Getting to Space is hard, but staying in Space? Well, that’s something altogether different.
Getting to Space is fun, and it’s relatively simple. Point your rocket up and burn until the stars come out. Then, you fall back down. It’s a thrill ride; an adrenaline-soaked shot to a dark sky. The view is phenomenal, sure, but it can’t last. What goes up, must come down.
Staying in Space is the Really Hard Work. You don’t just go up to the edge of the atmosphere, you need to go up to the edge of the atmosphere and be going 17,000 mph when you get there.
Getting to orbit is tremendously harder than going to a high altitude, but the payoff isn’t just one of magnitude, it’s one of kind. There are things you can do in orbit that you simply cannot do by jumping to the edge of space and falling back.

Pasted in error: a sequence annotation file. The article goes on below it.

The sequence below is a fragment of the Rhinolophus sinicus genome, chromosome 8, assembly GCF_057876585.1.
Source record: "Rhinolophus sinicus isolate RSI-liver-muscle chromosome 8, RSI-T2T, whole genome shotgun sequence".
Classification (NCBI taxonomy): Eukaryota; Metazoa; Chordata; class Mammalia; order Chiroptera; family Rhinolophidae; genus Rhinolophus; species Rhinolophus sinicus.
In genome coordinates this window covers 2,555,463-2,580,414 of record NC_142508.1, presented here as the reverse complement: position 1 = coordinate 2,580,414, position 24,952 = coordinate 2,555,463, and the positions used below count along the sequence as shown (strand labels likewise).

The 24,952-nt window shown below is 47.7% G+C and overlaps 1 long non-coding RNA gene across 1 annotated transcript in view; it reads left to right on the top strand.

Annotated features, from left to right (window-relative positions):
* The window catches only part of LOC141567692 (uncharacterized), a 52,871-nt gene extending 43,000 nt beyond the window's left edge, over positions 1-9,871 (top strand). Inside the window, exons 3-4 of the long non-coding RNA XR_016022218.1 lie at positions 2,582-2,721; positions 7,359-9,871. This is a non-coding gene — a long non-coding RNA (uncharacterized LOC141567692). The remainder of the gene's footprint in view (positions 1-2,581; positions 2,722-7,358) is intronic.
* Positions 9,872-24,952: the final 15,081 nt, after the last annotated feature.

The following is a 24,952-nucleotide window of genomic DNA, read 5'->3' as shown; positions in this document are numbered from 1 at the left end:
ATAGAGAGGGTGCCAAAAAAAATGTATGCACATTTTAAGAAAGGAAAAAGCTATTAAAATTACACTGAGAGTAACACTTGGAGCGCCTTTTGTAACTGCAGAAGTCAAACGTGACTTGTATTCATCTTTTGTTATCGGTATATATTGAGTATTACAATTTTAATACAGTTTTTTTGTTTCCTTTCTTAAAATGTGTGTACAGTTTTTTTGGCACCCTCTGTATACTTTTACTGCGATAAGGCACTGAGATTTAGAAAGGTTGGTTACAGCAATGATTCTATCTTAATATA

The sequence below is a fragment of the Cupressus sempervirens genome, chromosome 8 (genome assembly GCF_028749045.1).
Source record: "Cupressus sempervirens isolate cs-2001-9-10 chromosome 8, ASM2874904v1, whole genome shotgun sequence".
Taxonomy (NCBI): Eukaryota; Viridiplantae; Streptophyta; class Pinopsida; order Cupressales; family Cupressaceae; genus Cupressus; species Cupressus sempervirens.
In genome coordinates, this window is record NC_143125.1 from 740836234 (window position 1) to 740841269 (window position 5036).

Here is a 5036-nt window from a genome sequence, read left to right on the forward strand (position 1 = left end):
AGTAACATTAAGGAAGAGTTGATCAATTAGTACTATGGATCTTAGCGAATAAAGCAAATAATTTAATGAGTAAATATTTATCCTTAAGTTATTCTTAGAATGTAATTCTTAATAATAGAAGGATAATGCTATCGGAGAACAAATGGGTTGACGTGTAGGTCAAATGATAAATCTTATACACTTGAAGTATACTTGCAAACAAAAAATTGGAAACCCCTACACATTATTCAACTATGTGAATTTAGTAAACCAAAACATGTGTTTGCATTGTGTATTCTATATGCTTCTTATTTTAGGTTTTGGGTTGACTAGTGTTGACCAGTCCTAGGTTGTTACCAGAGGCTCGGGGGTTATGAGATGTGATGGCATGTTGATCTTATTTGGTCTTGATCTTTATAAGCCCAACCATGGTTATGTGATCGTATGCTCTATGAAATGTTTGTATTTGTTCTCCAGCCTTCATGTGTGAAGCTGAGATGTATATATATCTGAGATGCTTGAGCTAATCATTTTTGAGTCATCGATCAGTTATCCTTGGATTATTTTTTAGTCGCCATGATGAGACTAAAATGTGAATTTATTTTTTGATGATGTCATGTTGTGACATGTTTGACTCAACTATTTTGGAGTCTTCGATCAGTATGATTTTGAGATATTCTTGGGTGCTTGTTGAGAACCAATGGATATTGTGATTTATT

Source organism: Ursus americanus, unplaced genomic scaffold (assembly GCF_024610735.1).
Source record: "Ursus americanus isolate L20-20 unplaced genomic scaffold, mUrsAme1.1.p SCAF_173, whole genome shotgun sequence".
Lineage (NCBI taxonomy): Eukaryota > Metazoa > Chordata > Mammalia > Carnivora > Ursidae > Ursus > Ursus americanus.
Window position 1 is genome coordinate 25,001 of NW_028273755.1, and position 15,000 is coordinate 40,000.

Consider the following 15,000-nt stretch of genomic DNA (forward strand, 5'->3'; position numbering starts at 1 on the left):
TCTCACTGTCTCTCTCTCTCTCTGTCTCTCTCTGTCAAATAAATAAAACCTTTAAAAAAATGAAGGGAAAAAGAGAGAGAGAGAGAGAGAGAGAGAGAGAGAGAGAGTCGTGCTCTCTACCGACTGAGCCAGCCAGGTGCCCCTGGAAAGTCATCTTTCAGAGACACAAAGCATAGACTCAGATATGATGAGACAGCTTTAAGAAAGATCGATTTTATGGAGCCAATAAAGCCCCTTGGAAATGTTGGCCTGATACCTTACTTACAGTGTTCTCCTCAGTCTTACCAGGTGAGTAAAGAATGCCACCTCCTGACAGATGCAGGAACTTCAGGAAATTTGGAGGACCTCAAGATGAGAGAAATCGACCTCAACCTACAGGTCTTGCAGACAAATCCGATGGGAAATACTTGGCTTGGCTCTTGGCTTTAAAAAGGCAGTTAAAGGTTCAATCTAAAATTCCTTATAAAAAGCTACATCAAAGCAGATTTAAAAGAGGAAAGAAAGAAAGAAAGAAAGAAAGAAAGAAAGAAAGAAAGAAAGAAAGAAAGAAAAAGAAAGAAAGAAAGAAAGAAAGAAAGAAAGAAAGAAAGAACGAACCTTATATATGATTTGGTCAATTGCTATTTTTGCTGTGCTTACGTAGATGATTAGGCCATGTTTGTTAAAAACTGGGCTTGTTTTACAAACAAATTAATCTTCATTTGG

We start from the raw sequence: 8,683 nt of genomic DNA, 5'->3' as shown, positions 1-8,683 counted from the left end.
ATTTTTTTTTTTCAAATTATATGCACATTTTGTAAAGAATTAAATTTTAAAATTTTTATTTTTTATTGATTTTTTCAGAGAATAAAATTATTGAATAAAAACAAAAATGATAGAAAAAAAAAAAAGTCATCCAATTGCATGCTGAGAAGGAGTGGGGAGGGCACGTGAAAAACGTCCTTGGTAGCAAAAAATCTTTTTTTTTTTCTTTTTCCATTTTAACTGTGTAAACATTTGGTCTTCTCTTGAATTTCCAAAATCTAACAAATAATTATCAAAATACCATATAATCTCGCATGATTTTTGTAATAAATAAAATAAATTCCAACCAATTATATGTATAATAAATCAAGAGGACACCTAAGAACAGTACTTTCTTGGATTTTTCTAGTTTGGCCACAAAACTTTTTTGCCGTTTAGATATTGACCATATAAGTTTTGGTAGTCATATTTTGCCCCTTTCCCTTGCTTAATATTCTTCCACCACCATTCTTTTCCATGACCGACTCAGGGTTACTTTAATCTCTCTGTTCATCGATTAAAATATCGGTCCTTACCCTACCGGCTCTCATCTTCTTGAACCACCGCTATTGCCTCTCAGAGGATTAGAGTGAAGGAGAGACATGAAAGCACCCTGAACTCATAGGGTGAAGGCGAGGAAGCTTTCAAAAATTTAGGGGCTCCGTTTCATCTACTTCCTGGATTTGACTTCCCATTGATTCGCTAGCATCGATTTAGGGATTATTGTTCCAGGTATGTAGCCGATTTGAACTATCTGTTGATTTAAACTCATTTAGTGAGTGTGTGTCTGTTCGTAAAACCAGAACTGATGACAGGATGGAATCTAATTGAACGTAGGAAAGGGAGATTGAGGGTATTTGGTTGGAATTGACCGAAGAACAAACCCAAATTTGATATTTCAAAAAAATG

For those of us doing Knowledge work, the need for us to get above our worlds for extended periods of time is crucial to doing what we need to do.
These days it’s trendy to be pessimistic. Every time we sign into Facebook our friends (or moms) are telling us about how crime is up, incomes are down, morality is on the way out, Zika virus is about to infect us all, and if that doesn’t kill us, Islamic Terrorism definitely will.
Good afternoon! I’m glad you could make it. Today I’d like to show you a special place. It’s a sort of a refuge for the weary; a natural charger of human batteries. I like to go there when the demands of life are closing in, but it’s a fine place to visit on any occasion.
When a human dies we have certain rituals we perform. Mine might be different from yours, but they’re probably similar. We mourn, we reminisce, we sell old things, or donate them. We consider the acute causes, the ways we hope to avoid them ourselves. And then we erect memorials; physical objects to remind us of the dearly departed.